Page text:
A successful public relations (PR) campaign goes beyond communicating the best descriptions, visuals, tastes and prices.

A firm understanding of the underlying relations of the brand with culture, language and religion is necessary to ensure the success of publicity.

The South-east Asian region is home to a kaleidoscope of cultural differences, and PR professionals have to be sensitive to these differences in order to communicate a brand that successfully resonates with the hearts of the target consumers. Being cultural sensitive may mean different things to different people. Here we present three ways to be culturally sensitive in our region:

Respect Local Practices

Every country in the region has different food restrictions due to their cultural differences and religious practices, and this calls for PR professionals to be discerning in knowing what specific types of food would be suitable in each country.

Islam, Hinduism and Buddhism are some key religions in the South-east Asian region that follow certain dietary guidelines, such as only consuming Halal or (lacto) vegetarian food. As such, in the event of media tastings, PR agents have to be crystal clear about the religious profiles of the target media and their dietary restrictions, if any. This is a critical step that will demonstrate a brand’s respect and sensitivity for individuals’ cultural differences and religious practices.

Besides religious beliefs, cultural backgrounds of the target consumers are also important to take note of. For example, there is little or no acceptance of the consumption of exotic meats across many cultures. As such, a Facebook post by a local online grocery store to sell exotic meats like koala sausages and panda meat was considered offensive even for an April Fool’s joke. The intention of the campaign was to raise awareness of the plight of endangered animals and the perils of illegal animal trafficking. However, the way the campaign was executed was distasteful and ill-judged, as the brand disregarded Singaporeans’ cultural norms, hence drawing much flak from the locals and the large expat community in the country.

By respecting and catering to the locals’ cultural and religious practices, PR experts are essentially sending the right brand messages to help achieve mutual respect between both parties that will enable positive rapport building and garner support for the brand.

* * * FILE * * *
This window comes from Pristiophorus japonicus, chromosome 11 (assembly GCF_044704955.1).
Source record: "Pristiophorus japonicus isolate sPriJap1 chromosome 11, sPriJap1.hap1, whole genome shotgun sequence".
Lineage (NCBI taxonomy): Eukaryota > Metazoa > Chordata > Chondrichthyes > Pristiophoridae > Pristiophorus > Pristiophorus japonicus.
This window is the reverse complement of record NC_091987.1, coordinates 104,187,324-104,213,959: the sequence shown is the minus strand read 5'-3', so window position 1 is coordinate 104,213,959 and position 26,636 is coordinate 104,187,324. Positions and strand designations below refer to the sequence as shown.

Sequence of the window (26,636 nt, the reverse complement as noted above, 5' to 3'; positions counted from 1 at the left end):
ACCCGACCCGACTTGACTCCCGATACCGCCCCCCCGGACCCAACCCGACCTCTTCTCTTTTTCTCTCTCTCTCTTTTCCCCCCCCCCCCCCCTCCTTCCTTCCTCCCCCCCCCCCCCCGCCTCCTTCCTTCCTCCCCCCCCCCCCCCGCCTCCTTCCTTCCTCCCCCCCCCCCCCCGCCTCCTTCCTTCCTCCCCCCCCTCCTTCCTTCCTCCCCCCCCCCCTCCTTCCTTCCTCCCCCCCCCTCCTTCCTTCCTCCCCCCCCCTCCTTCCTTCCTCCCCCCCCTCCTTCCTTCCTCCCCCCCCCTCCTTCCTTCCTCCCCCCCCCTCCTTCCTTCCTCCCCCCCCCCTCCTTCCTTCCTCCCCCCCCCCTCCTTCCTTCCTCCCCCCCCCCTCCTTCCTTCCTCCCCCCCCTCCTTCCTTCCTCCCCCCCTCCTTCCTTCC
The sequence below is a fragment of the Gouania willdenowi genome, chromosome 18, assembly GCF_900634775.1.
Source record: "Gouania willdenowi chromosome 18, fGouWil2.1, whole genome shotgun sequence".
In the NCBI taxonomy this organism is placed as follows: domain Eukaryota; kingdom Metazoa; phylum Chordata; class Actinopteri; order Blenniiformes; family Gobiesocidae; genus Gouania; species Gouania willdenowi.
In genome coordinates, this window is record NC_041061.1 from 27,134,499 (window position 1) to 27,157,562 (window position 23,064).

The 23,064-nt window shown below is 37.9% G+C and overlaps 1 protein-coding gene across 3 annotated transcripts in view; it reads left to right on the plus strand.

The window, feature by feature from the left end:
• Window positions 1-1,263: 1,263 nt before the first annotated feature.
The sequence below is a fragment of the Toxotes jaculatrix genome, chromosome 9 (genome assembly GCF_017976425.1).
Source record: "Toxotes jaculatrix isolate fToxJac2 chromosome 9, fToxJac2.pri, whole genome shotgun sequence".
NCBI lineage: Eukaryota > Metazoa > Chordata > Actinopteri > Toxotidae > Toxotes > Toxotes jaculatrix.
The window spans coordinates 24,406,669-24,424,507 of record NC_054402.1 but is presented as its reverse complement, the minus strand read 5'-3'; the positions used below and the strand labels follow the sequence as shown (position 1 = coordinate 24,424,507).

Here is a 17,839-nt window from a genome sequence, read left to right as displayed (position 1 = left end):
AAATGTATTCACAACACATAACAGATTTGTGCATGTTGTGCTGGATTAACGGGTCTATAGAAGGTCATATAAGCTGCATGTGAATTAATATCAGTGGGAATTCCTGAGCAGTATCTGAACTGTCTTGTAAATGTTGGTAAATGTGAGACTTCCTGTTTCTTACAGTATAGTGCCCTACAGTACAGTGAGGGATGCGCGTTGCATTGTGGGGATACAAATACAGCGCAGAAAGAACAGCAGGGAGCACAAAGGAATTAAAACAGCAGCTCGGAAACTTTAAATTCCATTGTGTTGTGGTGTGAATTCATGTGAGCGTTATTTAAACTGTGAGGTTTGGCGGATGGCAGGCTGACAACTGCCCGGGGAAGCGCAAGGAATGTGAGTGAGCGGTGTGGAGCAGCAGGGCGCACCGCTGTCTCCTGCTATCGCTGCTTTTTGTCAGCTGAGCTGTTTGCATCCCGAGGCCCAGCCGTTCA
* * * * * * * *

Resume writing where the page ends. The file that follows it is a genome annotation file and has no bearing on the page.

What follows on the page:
Know The Festivals

There are a variety of cultural festivals celebrated in the region, from Chinese New Year to Hari Raya and Christmas. PR agencies should take the time to research on the target country’s festivals and incorporate them into the calendar for brand’s PR efforts. Given the huge scale of these festivals, there is much potential to leverage on them by planning to coincide a restaurant opening, festive menu launch or special promotions with these celebratory dates.

Pay Attention To Language Use

Every culture is embodied by a different language, and with no two languages being the same in terms of meaning and structure, it is essential to pay attention to language use in the culturally diversified Southeast Asia. The same words in different languages may convey a totally different meaning and often this may be overlooked without a professional and astute eye when doing translation work for any publication materials.

What works in one country may not work in another, especially in a culturally and religiously diverse region such as South-east Asia. Regional PR agencies have to ensure research is done to acquire solid knowledge and understanding of the target locals’ language and cultural practices. Here is an introductory video on cross-cultural sensitivity:

 

Local PR agencies would be the best bet since they are experts in the local market and culture. Brand Inc., a PR agency in Singapore and Malaysia, has always shown careful consideration and delivered successful publicity for Ramen Champion, Fossil, Wacoal Far East Hospitality, Whisky Live Singapore and many more.

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